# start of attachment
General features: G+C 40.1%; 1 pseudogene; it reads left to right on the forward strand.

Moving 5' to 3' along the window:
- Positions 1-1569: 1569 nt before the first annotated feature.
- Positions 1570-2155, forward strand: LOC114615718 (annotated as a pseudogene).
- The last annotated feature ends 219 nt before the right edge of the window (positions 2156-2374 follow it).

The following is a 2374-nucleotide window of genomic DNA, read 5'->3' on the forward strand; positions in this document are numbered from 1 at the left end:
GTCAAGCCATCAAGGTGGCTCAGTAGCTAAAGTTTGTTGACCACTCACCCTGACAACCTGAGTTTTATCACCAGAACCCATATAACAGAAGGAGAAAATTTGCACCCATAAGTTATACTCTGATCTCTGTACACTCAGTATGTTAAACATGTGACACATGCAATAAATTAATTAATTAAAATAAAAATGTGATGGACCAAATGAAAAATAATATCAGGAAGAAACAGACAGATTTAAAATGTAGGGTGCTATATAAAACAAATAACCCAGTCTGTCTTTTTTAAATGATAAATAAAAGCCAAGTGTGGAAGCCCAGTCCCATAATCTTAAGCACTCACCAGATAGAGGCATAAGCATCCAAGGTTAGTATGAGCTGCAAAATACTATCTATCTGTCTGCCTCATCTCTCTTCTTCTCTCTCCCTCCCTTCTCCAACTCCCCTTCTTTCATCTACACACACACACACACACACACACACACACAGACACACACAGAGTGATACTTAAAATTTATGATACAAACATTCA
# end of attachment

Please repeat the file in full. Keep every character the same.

General features: G+C 40.1%; 1 pseudogene; it reads left to right on the forward strand.

Moving 5' to 3' along the window:
- Positions 1-1569: 1569 nt before the first annotated feature.
- Positions 1570-2155, forward strand: LOC114615718 (annotated as a pseudogene).
- The last annotated feature ends 219 nt before the right edge of the window (positions 2156-2374 follow it).

The following is a 2374-nucleotide window of genomic DNA, read 5'->3' on the forward strand; positions in this document are numbered from 1 at the left end:
GTCAAGCCATCAAGGTGGCTCAGTAGCTAAAGTTTGTTGACCACTCACCCTGACAACCTGAGTTTTATCACCAGAACCCATATAACAGAAGGAGAAAATTTGCACCCATAAGTTATACTCTGATCTCTGTACACTCAGTATGTTAAACATGTGACACATGCAATAAATTAATTAATTAAAATAAAAATGTGATGGACCAAATGAAAAATAATATCAGGAAGAAACAGACAGATTTAAAATGTAGGGTGCTATATAAAACAAATAACCCAGTCTGTCTTTTTTAAATGATAAATAAAAGCCAAGTGTGGAAGCCCAGTCCCATAATCTTAAGCACTCACCAGATAGAGGCATAAGCATCCAAGGTTAGTATGAGCTGCAAAATACTATCTATCTGTCTGCCTCATCTCTCTTCTTCTCTCTCCCTCCCTTCTCCAACTCCCCTTCTTTCATCTACACACACACACACACACACACACACACACAGACACACACAGAGTGATACTTAAAATTTATGATACAAACATTCA